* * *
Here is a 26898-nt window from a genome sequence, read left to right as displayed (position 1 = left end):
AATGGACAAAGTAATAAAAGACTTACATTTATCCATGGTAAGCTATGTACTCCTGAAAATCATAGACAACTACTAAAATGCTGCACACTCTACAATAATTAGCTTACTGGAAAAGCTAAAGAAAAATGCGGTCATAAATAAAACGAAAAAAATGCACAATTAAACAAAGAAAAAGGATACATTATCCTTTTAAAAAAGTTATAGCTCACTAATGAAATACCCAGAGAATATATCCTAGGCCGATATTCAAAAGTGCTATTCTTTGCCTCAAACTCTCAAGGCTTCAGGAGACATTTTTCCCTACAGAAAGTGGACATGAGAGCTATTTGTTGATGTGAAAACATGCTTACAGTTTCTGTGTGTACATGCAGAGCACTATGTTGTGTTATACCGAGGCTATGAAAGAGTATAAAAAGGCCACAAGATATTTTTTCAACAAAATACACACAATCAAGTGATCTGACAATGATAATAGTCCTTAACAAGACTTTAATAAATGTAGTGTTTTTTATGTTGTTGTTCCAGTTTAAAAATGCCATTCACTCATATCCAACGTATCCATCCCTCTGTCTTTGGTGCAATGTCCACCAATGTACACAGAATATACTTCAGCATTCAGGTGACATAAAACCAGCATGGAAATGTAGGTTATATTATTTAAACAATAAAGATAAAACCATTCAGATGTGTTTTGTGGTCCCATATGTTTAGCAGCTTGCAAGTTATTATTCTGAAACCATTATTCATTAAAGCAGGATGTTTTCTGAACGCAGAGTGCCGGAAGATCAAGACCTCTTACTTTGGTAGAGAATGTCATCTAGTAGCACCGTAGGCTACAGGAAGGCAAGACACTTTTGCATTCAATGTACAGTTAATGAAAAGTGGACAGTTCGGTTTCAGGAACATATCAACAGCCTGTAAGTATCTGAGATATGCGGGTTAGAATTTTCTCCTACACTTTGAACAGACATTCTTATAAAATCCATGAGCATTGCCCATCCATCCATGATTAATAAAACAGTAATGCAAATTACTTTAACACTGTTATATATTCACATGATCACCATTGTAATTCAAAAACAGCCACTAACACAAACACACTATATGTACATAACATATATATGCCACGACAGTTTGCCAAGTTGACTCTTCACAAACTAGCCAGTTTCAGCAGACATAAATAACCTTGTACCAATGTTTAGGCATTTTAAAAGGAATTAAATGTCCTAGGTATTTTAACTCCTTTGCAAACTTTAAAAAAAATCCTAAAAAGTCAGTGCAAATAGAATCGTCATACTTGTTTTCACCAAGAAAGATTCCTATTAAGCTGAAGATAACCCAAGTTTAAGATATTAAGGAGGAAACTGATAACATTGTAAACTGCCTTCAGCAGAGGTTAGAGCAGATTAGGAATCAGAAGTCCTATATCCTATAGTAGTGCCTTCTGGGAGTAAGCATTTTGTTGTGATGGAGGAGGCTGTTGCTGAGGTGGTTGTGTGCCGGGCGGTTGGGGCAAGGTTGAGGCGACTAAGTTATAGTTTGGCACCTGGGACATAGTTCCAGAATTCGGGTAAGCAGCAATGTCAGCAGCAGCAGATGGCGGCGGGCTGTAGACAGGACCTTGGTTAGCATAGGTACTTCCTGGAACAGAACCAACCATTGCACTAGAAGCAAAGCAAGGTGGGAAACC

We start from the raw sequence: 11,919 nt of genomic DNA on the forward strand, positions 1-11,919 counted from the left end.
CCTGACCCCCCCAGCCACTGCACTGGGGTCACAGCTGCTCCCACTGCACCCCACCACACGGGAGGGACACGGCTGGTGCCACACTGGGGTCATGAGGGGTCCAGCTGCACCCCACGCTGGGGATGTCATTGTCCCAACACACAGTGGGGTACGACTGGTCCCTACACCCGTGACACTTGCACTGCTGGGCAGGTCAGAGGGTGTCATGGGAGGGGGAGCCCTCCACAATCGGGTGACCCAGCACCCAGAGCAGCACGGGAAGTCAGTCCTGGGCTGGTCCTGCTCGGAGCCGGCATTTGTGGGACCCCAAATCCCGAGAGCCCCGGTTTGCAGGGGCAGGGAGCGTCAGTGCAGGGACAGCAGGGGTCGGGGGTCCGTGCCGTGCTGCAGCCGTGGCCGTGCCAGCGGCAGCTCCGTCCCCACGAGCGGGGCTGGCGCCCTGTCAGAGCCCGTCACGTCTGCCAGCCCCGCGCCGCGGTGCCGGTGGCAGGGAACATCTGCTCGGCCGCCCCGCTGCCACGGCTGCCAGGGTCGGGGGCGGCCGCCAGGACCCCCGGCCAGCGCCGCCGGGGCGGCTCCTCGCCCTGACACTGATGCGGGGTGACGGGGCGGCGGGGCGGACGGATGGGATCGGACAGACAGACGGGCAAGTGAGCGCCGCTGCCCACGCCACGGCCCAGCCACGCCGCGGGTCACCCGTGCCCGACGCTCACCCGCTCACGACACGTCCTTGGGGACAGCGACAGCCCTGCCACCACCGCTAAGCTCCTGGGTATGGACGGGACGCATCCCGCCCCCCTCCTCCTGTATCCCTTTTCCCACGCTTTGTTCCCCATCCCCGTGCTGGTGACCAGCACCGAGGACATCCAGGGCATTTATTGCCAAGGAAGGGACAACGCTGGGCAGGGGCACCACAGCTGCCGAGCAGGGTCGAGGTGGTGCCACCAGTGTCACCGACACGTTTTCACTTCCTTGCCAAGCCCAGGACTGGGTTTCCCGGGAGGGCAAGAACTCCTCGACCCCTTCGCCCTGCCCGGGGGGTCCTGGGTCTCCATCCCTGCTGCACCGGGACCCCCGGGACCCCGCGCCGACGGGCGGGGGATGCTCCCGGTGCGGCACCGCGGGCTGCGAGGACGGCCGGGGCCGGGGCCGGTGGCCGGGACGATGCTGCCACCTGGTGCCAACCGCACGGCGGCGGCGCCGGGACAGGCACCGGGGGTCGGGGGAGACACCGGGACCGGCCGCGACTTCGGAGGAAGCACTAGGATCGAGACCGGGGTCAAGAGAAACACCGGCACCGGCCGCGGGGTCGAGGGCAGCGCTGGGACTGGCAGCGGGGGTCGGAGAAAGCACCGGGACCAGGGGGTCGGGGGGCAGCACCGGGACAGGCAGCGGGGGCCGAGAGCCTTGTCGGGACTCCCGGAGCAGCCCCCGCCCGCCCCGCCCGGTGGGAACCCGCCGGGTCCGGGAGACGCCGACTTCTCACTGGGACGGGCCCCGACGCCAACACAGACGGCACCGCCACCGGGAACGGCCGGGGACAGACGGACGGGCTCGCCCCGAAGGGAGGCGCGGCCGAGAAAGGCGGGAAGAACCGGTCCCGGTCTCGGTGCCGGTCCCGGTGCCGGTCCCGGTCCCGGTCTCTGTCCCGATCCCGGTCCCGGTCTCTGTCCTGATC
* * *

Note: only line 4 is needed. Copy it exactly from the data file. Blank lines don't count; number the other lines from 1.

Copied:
CCTGACCCCCCCAGCCACTGCACTGGGGTCACAGCTGCTCCCACTGCACCCCACCACACGGGAGGGACACGGCTGGTGCCACACTGGGGTCATGAGGGGTCCAGCTGCACCCCACGCTGGGGATGTCATTGTCCCAACACACAGTGGGGTACGACTGGTCCCTACACCCGTGACACTTGCACTGCTGGGCAGGTCAGAGGGTGTCATGGGAGGGGGAGCCCTCCACAATCGGGTGACCCAGCACCCAGAGCAGCACGGGAAGTCAGTCCTGGGCTGGTCCTGCTCGGAGCCGGCATTTGTGGGACCCCAAATCCCGAGAGCCCCGGTTTGCAGGGGCAGGGAGCGTCAGTGCAGGGACAGCAGGGGTCGGGGGTCCGTGCCGTGCTGCAGCCGTGGCCGTGCCAGCGGCAGCTCCGTCCCCACGAGCGGGGCTGGCGCCCTGTCAGAGCCCGTCACGTCTGCCAGCCCCGCGCCGCGGTGCCGGTGGCAGGGAACATCTGCTCGGCCGCCCCGCTGCCACGGCTGCCAGGGTCGGGGGCGGCCGCCAGGACCCCCGGCCAGCGCCGCCGGGGCGGCTCCTCGCCCTGACACTGATGCGGGGTGACGGGGCGGCGGGGCGGACGGATGGGATCGGACAGACAGACGGGCAAGTGAGCGCCGCTGCCCACGCCACGGCCCAGCCACGCCGCGGGTCACCCGTGCCCGACGCTCACCCGCTCACGACACGTCCTTGGGGACAGCGACAGCCCTGCCACCACCGCTAAGCTCCTGGGTATGGACGGGACGCATCCCGCCCCCCTCCTCCTGTATCCCTTTTCCCACGCTTTGTTCCCCATCCCCGTGCTGGTGACCAGCACCGAGGACATCCAGGGCATTTATTGCCAAGGAAGGGACAACGCTGGGCAGGGGCACCACAGCTGCCGAGCAGGGTCGAGGTGGTGCCACCAGTGTCACCGACACGTTTTCACTTCCTTGCCAAGCCCAGGACTGGGTTTCCCGGGAGGGCAAGAACTCCTCGACCCCTTCGCCCTGCCCGGGGGGTCCTGGGTCTCCATCCCTGCTGCACCGGGACCCCCGGGACCCCGCGCCGACGGGCGGGGGATGCTCCCGGTGCGGCACCGCGGGCTGCGAGGACGGCCGGGGCCGGGGCCGGTGGCCGGGACGATGCTGCCACCTGGTGCCAACCGCACGGCGGCGGCGCCGGGACAGGCACCGGGGGTCGGGGGAGACACCGGGACCGGCCGCGACTTCGGAGGAAGCACTAGGATCGAGACCGGGGTCAAGAGAAACACCGGCACCGGCCGCGGGGTCGAGGGCAGCGCTGGGACTGGCAGCGGGGGTCGGAGAAAGCACCGGGACCAGGGGGTCGGGGGGCAGCACCGGGACAGGCAGCGGGGGCCGAGAGCCTTGTCGGGACTCCCGGAGCAGCCCCCGCCCGCCCCGCCCGGTGGGAACCCGCCGGGTCCGGGAGACGCCGACTTCTCACTGGGACGGGCCCCGACGCCAACACAGACGGCACCGCCACCGGGAACGGCCGGGGACAGACGGACGGGCTCGCCCCGAAGGGAGGCGCGGCCGAGAAAGGCGGGAAGAACCGGTCCCGGTCTCGGTGCCGGTCCCGGTGCCGGTCCCGGTCCCGGTCTCTGTCCCGATCCCGGTCCCGGTCTCTGTCCTGATC